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TB’s Unexpected Journey

May 6, 2016

Marine mammals brought tuberculosis to South Americans from Africa more than 1000 years ago.


9324074388_23865e503c_k Jerome Paz CC BY-NC 2.0, via flickr

Seal lions may have helped bring TB to the New World. (Jerome Paz CC BY-NC 2.0, via flickr)


TB’s unexpected journey.  I’m Bob Hirshon and this is Science Update.

Tuberculosis hitched a ride from Africa to South America with marine mammals before infecting humans there. Arizona State anthropologist Anne Stone was on a team that analyzed DNA from 1000-year-old human remains from Peru.

ANNE STONE (Arizona State University):

We discovered that the ancient South American human TB samples were most closely related to TB strains found in seals and sea lions. And that of course was a huge surprise, it was not what we were expecting.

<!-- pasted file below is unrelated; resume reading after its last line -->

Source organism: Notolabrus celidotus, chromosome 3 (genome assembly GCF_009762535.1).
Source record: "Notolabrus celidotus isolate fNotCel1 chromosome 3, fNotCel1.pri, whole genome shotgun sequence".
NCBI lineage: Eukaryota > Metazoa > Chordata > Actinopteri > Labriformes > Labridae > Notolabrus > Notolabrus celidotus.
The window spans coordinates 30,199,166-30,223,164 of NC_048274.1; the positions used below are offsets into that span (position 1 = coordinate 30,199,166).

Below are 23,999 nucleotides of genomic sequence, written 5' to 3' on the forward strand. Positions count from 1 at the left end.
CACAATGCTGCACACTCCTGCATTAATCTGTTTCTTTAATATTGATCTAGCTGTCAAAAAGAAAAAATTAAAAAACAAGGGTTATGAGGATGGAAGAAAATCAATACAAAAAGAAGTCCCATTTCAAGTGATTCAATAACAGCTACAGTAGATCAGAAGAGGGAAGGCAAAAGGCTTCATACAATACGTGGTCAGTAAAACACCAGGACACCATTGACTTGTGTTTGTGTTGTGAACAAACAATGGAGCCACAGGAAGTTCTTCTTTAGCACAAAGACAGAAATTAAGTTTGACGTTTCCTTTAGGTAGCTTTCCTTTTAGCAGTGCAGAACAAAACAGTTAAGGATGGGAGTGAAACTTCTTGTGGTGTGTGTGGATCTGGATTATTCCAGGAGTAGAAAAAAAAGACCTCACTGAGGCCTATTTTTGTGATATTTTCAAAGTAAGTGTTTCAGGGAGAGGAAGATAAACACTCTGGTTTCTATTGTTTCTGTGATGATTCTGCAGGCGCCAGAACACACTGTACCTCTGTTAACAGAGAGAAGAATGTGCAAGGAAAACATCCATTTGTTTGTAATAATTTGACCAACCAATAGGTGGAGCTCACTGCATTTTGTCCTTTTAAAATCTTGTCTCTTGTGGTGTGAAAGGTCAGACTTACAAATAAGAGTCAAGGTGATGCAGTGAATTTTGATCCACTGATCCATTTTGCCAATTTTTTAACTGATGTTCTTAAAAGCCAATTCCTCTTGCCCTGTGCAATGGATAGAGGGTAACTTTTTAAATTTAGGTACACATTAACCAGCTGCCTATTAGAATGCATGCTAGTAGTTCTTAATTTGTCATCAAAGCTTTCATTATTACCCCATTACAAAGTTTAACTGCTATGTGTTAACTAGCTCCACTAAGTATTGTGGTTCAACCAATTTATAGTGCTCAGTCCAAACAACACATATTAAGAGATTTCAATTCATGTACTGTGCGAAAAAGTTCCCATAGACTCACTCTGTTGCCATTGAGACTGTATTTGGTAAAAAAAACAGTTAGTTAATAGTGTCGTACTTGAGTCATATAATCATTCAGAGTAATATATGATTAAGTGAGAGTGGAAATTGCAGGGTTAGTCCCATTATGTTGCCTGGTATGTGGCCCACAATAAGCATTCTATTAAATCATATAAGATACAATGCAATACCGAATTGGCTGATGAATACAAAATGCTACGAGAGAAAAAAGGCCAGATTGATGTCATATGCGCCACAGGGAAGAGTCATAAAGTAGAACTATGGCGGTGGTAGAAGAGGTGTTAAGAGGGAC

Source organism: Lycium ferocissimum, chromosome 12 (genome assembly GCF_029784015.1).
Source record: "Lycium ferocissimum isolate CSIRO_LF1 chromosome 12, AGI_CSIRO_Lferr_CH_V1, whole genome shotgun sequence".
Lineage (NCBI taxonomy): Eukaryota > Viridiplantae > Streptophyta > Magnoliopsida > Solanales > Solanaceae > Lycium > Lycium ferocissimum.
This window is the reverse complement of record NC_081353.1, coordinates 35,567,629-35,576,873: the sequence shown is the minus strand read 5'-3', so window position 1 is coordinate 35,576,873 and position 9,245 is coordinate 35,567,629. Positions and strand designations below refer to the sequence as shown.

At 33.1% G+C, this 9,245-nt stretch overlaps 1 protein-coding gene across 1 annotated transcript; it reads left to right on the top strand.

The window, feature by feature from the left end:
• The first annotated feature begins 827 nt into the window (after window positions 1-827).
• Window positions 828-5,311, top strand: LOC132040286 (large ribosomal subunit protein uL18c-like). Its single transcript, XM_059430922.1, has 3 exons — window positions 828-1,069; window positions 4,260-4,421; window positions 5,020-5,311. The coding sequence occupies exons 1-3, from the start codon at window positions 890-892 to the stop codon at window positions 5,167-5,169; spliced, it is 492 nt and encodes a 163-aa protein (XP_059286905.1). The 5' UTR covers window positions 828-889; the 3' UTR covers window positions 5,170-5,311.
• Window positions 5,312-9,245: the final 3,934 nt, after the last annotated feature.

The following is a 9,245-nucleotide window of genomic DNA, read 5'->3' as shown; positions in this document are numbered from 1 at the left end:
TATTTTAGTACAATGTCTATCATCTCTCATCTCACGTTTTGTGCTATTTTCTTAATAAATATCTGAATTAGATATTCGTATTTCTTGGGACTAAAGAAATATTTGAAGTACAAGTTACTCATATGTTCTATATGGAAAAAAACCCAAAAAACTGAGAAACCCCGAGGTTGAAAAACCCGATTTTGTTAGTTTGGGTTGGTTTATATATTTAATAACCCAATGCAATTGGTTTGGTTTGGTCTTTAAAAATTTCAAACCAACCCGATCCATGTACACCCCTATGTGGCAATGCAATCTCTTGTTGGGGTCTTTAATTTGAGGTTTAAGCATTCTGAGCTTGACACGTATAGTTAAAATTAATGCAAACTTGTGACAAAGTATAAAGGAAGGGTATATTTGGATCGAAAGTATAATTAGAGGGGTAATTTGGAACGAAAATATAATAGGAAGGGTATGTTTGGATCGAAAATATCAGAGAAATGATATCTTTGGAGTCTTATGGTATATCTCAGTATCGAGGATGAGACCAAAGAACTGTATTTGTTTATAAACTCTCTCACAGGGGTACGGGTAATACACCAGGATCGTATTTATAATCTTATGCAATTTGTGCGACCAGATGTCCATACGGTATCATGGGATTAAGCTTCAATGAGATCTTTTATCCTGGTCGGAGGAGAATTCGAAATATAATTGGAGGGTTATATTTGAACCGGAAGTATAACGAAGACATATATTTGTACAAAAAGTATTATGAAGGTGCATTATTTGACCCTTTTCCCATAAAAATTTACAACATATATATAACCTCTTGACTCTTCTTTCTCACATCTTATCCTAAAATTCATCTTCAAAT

Stranger still, she says this strain of TB probably first originated with humans in Africa.


Humans got TB, we don’t really know from where, they then gave it to an animal; it got to seals and sea lions, it spread amongst them, including those that swam to South America.


Stone says hunting was likely to blame for the interspecies disease transmission. I’m Bob Hirshon, for AAAS, the science society.